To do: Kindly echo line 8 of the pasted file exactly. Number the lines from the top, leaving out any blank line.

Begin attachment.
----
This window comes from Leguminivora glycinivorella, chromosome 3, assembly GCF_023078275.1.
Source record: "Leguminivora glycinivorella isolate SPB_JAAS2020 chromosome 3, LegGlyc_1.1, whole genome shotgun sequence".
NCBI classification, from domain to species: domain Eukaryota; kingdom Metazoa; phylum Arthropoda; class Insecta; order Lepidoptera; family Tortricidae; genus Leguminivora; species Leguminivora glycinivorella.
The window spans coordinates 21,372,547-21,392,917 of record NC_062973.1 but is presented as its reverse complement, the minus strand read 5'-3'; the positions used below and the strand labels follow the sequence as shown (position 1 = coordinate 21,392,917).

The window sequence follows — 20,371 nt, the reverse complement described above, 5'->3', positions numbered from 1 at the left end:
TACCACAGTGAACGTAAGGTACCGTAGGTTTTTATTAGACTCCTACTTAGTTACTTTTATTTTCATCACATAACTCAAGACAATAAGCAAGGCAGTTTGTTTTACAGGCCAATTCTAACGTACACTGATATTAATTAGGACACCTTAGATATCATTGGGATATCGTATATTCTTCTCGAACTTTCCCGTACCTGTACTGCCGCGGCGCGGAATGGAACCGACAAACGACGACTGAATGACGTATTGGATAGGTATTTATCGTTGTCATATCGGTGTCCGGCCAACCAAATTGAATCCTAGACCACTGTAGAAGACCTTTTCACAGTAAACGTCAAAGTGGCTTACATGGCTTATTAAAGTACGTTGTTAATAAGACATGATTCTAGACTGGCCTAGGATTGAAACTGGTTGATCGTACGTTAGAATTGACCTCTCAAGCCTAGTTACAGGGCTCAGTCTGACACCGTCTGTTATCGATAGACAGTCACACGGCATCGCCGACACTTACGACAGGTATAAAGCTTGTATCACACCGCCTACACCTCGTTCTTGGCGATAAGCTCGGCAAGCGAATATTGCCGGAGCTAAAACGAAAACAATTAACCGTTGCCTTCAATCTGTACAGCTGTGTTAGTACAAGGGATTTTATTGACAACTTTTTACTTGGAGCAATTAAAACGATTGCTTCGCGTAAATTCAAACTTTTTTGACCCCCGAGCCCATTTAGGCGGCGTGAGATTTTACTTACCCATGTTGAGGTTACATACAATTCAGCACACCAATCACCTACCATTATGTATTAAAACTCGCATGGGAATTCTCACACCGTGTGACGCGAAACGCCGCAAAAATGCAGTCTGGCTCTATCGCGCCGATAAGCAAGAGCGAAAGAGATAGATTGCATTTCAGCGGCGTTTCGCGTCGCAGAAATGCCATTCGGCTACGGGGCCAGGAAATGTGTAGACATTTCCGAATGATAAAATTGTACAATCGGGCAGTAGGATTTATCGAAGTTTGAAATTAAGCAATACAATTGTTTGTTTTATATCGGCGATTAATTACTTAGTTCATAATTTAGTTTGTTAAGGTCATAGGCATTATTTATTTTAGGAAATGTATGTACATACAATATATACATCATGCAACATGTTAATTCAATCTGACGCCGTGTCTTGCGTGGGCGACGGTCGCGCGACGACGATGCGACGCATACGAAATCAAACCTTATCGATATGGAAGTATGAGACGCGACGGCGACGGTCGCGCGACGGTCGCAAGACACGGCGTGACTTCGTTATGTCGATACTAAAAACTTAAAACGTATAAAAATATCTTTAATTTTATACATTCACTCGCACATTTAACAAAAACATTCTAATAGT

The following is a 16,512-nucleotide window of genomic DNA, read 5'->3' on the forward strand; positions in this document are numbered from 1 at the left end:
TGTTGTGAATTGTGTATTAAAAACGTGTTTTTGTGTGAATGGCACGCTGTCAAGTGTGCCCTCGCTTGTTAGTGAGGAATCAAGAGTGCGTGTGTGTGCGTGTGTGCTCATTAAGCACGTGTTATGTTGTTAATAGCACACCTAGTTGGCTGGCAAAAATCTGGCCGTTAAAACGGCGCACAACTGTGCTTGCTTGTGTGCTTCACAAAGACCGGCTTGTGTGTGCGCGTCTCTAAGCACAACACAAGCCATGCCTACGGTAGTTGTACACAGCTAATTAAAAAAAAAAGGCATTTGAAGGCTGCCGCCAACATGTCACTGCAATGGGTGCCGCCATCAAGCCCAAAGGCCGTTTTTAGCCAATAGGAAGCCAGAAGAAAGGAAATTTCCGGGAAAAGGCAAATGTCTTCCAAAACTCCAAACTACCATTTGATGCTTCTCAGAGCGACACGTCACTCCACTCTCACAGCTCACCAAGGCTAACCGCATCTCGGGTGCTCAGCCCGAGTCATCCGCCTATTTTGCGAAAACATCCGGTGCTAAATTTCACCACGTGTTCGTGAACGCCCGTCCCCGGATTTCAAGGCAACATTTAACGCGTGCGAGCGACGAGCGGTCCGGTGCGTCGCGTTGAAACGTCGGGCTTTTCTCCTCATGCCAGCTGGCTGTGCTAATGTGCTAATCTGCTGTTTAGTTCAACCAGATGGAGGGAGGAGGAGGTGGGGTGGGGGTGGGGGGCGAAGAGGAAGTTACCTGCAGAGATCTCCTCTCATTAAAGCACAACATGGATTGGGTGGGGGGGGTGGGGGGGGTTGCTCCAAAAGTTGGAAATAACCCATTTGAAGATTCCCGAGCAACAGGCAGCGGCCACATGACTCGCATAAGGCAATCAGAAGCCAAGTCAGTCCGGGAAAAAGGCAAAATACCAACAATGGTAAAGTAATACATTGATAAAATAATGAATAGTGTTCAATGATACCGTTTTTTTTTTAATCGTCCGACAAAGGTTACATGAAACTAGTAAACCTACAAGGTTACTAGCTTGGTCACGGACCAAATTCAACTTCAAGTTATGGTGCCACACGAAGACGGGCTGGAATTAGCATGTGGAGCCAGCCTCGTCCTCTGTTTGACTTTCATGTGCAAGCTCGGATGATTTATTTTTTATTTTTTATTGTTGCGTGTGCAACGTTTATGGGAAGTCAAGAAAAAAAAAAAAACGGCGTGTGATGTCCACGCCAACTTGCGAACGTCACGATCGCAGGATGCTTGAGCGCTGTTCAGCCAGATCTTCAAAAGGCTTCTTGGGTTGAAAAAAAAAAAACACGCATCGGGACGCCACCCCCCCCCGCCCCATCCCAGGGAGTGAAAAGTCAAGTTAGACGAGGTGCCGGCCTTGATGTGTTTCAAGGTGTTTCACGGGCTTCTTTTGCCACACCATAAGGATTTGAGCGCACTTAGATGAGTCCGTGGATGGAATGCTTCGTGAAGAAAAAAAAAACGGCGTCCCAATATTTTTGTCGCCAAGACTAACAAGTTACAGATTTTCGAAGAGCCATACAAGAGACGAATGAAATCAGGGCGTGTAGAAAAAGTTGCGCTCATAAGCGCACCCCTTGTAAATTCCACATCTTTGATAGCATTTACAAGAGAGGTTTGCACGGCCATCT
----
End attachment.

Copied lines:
TGTTGTGAATTGTGTATTAAAAACGTGTTTTTGTGTGAATGGCACGCTGTCAAGTGTGCCCTCGCTTGTTAGTGAGGAATCAAGAGTGCGTGTGTGTGCGTGTGTGCTCATTAAGCACGTGTTATGTTGTTAATAGCACACCTAGTTGGCTGGCAAAAATCTGGCCGTTAAAACGGCGCACAACTGTGCTTGCTTGTGTGCTTCACAAAGACCGGCTTGTGTGTGCGCGTCTCTAAGCACAACACAAGCCATGCCTACGGTAGTTGTACACAGCTAATTAAAAAAAAAAGGCATTTGAAGGCTGCCGCCAACATGTCACTGCAATGGGTGCCGCCATCAAGCCCAAAGGCCGTTTTTAGCCAATAGGAAGCCAGAAGAAAGGAAATTTCCGGGAAAAGGCAAATGTCTTCCAAAACTCCAAACTACCATTTGATGCTTCTCAGAGCGACACGTCACTCCACTCTCACAGCTCACCAAGGCTAACCGCATCTCGGGTGCTCAGCCCGAGTCATCCGCCTATTTTGCGAAAACATCCGGTGCTAAATTTCACCACGTGTTCGTGAACGCCCGTCCCCGGATTTCAAGGCAACATTTAACGCGTGCGAGCGACGAGCGGTCCGGTGCGTCGCGTTGAAACGTCGGGCTTTTCTCCTCATGCCAGCTGGCTGTGCTAATGTGCTAATCTGCTGTTTAGTTCAACCAGATGGAGGGAGGAGGAGGTGGGGTGGGGGTGGGGGGCGAAGAGGAAGTTACCTGCAGAGATCTCCTCTCATTAAAGCACAACATGGATTGGGTGGGGGGGGTGGGGGGGGTTGCTCCAAAAGTTGGAAATAACCCATTTGAAGATTCCCGAGCAACAGGCAGCGGCCACATGACTCGCATAAGGCAATCAGAAGCCAAGTCAGTCCGGGAAAAAGGCAAAATACCAACAATGGTAAAGTAATACATTGATAAAATAATGAATAGTGTTCAATGATACCGTTTTTTTTTTAATCGTCCGACAAAGGTTACATGAAACTAGTAAACCTACAAGGTTACTAGCTTGGTCACGGACCAAATTCAACTTCAAGTTATGGTGCCACACGAAGACGGGCTGGAATTAGCATGTGGAGCCAGCCTCGTCCTCTGTTTGACTTTCATGTGCAAGCTCGGATGATTTATTTTTTATTTTTTATTGTTGCGTGTGCAACGTTTATGGGAAGTCAAGAAAAAAAAAAAAACGGCGTGTGATGTCCACGCCAACTTGCGAACGTCACGATCGCAGGATGCTTGAGCGCTGTTCAGCCAGATCTTCAAAAGGCTTCTTGGGTTGAAAAAAAAAAAACACGCATCGGGACGCCACCCCCCCCCGCCCCATCCCAGGGAGTGAAAAGTCAAGTTAGACGAGGTGCCGGCCTTGATGTGTTTCAAGGTGTTTCACGGGCTTCTTTTGCCACACCATAAGGATTTGAGCGCACTTAGATGAGTCCGTGGATGGAATGCTTCGTGAAGAAAAAAAAAACGGCGTCCCAATATTTTTGTCGCCAAGACTAACAAGTTACAGATTTTCGAAGAGCCATACAAGAGACGAATGAAATCAGGGCGTGTAGAAAAAGTTGCGCTCATAAGCGCACCCCTTGTAAATTCCACATCTTTGATAGCATTTACAAGAGAGGTTTGCACGGCCATCT